Maryland Receives $7.5 Million Federal Grant to Build a New MARC Station at Camden Yards

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The current MARC station at Camden Yards
The current MARC station at Camden Yards.

Maryland is $7.5 million closer to building a new MARC train station at Camden Yards to replace the “temporary” one that opened in 1992.

Maryland Stadium Authority executive director Michael Frenz notified board members this week that Maryland has secured a $7.5 million federal grant to help fund construction of a new, permanent Camden Yards station for the Maryland Area Regional Commuter’s Camden line, which runs between Baltimore and Washington D.C.

The Maryland Transit Administration, part of the state’s Department of Transportation, has been seeking federal funds to replace the current station and will be the recipient of the funds. The stadium authority owns the land where the station will be constructed, as part of the 85-acre Camden Yards sports complex.

The current station consists of two prefab trailers topped by a space frame roof on the east side of the B & O Warehouse and north of historic Camden Station. It opened to coincide with the debut of Oriole Park at Camden Yards.

At the time, state officials said the temporary station would eventually be replaced with a permanent one. The architects of Oriole Park designed a ‘retro’ station in keeping with the old-fashioned design of the ballpark, but it was never built.

The station is the northern terminus of MARC’s Camden line. According to state officials, it serves several hundred MARC riders on weekdays and additional riders on weekends.

Under Gov. Larry Hogan, state officials began exploring options for replacing the utilitarian structure with a train station that would be more consistent in quality with the rest of Baltimore’s Camden Yards sports complex. Frenz noted earlier this year that the current station was never meant to last as long as it has.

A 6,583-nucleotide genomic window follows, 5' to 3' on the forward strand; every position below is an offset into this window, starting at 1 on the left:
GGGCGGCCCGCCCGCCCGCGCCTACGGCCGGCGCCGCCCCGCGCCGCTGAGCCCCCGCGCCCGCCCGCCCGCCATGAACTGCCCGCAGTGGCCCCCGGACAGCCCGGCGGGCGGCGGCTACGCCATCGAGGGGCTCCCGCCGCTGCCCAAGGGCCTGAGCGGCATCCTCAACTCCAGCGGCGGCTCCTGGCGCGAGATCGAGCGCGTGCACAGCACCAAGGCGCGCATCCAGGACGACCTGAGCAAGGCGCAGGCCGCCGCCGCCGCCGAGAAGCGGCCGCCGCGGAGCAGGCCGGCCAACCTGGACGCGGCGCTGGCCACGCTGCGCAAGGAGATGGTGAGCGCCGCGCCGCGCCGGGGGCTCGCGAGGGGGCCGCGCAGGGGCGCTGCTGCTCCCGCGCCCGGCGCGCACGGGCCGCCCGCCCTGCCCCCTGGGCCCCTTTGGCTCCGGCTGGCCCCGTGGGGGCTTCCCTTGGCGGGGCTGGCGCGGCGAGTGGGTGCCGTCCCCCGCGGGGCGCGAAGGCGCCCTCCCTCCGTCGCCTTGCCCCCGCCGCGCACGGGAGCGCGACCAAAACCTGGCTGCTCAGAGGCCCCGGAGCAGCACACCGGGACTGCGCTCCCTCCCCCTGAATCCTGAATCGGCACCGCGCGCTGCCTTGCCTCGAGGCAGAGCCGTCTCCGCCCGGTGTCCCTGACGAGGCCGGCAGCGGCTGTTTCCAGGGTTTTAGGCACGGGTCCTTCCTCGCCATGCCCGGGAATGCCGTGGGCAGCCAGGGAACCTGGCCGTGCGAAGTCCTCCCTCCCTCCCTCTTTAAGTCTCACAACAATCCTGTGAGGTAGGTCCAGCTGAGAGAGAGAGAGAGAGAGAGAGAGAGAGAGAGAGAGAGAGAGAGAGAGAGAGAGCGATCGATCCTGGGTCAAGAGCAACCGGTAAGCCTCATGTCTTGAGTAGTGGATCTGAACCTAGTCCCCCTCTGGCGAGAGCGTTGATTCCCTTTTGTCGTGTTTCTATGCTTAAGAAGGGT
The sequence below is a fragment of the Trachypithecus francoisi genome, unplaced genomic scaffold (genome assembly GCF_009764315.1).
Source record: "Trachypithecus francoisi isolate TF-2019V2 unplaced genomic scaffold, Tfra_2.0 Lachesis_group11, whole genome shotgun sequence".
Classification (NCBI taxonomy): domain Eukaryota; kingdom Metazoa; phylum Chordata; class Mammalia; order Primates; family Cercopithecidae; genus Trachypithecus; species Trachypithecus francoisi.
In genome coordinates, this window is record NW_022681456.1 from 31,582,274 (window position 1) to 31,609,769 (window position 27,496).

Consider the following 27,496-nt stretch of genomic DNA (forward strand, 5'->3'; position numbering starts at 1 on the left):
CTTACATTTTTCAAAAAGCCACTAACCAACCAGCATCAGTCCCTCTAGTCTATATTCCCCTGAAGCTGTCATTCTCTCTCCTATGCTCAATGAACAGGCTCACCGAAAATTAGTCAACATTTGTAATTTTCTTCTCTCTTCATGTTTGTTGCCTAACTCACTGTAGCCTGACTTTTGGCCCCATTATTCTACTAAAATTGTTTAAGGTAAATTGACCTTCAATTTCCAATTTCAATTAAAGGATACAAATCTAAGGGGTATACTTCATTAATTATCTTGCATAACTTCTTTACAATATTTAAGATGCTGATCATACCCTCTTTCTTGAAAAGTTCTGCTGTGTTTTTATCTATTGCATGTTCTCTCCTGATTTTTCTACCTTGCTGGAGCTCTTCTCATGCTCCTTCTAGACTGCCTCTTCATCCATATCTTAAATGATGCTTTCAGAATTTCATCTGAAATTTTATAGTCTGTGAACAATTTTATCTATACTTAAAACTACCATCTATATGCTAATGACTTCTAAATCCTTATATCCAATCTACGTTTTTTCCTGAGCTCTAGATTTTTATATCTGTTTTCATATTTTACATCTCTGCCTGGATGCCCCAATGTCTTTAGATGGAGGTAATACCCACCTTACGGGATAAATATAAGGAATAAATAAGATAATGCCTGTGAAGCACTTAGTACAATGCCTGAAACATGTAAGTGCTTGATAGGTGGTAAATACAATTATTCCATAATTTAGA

“For a long time, we didn’t necessarily feel it reflected the aesthetic of our property,” he said in June.

Thomas Kelso, chairman of the stadium authority, asked during a board meeting this week whether the stadium authority would manage construction of the station, as it does for many other state projects. “They ought to ask us,” he said.

Jan Hardesty, public information officer for the stadium authority, said the $7.5 million federal grant most likely won’t cover the entire cost of the replacement station. She said it is unclear how much more money will be needed because the station hasn’t been designed yet and firm cost estimates aren’t available.

Hardesty said the state’s plan calls for the new station to be built where the current station is and for a temporary station to be created while construction is underway. She noted that a repurposed railroad car was used when the current station was under construction.

Hardesty referred other questions about the project to Michael Helta, project development manager with the Maryland Transit Administration.

Helta said in June that the state doesn’t plan to build the old-fashioned train station that was designed in the 1980s. He said conditions have changed over the past 25 years and the MTA wants to explore other options.

“That was 30 years ago,” when the traditional looking stadium was designed, he said. “Times have changed…Why not give it a fresh look?”

Helta said in June that preliminary design work for the state was being carried out “in-house” and that a construction timetable would be contingent on the availability of funding. He could not be reached this week to answer additional questions about the project.

Ed Gunts

Ed Gunts

Ed Gunts is a local freelance writer and the former architecture critic for The Baltimore Sun.
Ed Gunts


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